Currency Note

Concerns over the UK continue to affect sterling

By Smart Currency July 8th, 2016


For the third week in a row we have seen sterling weaken as the effects from the UK’s decision to leave the EU continue. But these effects are far reaching, generating caution throughout the world’s economies, supporting the safe haven currencies such as the Japanese yen, the Swiss franc and the US dollar and undermining other currencies. But this will change, just difficult to know when.

This ensures that currency markets continue to be unpredictable, so anyone who needs to make a transfer in the near future is advised to discuss the best ways to protect their funds with the Smart Currency Exchange team.

Sterling ends another week on a low

Sterling has fallen to fresh lows over the past week, thanks to lingering uncertainty over the UK’s future economic trade policy weighing heavily on the British currency. Purchasing managers’ index (PMI) data from both the construction and services industries disappointed, with construction growth showing the sharpest monthly contraction in three years. This, coupled with comments from Bank of England (BoE) Governor Mark Carney who advised that we could see a further cut in the UK interest rate from the current historic low, saw sterling fall to a fresh 1985 low against the US dollar. Sterling found little respite on Thursday, continuing a third straight successive day of losses versus the US dollar whilst trading largely flat against the euro.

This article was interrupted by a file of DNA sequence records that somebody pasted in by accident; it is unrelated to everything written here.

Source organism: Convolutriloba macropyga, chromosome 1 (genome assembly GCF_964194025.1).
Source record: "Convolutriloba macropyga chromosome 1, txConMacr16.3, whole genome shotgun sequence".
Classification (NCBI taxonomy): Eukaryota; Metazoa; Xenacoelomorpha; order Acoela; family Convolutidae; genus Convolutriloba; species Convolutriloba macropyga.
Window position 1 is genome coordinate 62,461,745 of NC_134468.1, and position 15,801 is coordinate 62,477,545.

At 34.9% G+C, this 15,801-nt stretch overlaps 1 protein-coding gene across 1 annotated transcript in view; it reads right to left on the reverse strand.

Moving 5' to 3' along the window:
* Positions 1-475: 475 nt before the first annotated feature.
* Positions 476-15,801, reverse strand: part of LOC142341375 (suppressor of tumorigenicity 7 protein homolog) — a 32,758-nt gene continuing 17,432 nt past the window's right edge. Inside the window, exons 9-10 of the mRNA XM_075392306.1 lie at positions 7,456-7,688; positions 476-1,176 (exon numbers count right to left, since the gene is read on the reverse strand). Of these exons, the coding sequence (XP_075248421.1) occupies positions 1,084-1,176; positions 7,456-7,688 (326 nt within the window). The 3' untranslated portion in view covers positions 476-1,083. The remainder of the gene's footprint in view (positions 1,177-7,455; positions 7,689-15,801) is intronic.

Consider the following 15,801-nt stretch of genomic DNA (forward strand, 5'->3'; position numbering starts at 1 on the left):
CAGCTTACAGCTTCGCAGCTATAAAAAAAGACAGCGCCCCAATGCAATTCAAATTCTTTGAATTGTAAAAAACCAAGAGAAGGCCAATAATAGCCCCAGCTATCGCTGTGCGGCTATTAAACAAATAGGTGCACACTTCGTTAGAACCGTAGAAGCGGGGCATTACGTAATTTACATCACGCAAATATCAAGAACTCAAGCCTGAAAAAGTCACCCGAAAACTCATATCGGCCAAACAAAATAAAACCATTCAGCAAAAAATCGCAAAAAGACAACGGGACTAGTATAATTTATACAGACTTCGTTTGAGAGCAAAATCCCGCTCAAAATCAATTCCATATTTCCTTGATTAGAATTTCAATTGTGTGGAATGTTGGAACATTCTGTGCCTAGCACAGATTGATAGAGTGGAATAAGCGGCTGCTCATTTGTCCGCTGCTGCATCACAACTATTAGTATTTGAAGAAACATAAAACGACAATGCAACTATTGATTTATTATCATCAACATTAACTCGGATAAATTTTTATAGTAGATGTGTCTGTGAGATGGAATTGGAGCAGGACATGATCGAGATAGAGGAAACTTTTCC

No economic figures are due from the UK today, with attention turned to the US for their latest non-farms employment change data.

Another quiet day predicted for the euro

The euro had a fairly flat day on Thursday, as it remained unchanged against the US dollar. However with sterling, this was a different story as the single currency struggled in the morning before being able to erase most of these losses in the afternoon. This was most likely due to German industrial production figures coming out worse than anticipated yesterday morning, -1.3% compared to the forecast 0%.

Friday is expected to be quiet again for the single currency, but in the afternoon US non-farm payroll data figures may well spell some movement as the euro is the US dollar’s major trading partner.

Good data spells strength for the US dollar

Yesterday we saw the release of Initial Jobless claims figures, which were better than expected, at 254,000 compared to previous of 270,000, as well as positive ADP employment change figures, which were 172,000 compared to the previous of 168,000. These both indicate a good state of affairs for the US economy, which helped the US dollar strengthen against sterling. Since the release of Tuesday’s FED Reserve Minutes, we had seen the dollar narrowly trading against sterling due to the fall in the likeliness of a US interest rate hike in December.

Today all eyes will be on US non-farm payroll which is expected to be four times better than last month figures of 38,000, which the worst since September 2011. An improvement in employment figures would strengthen the US dollar and cause movement in the currency against its rivals.

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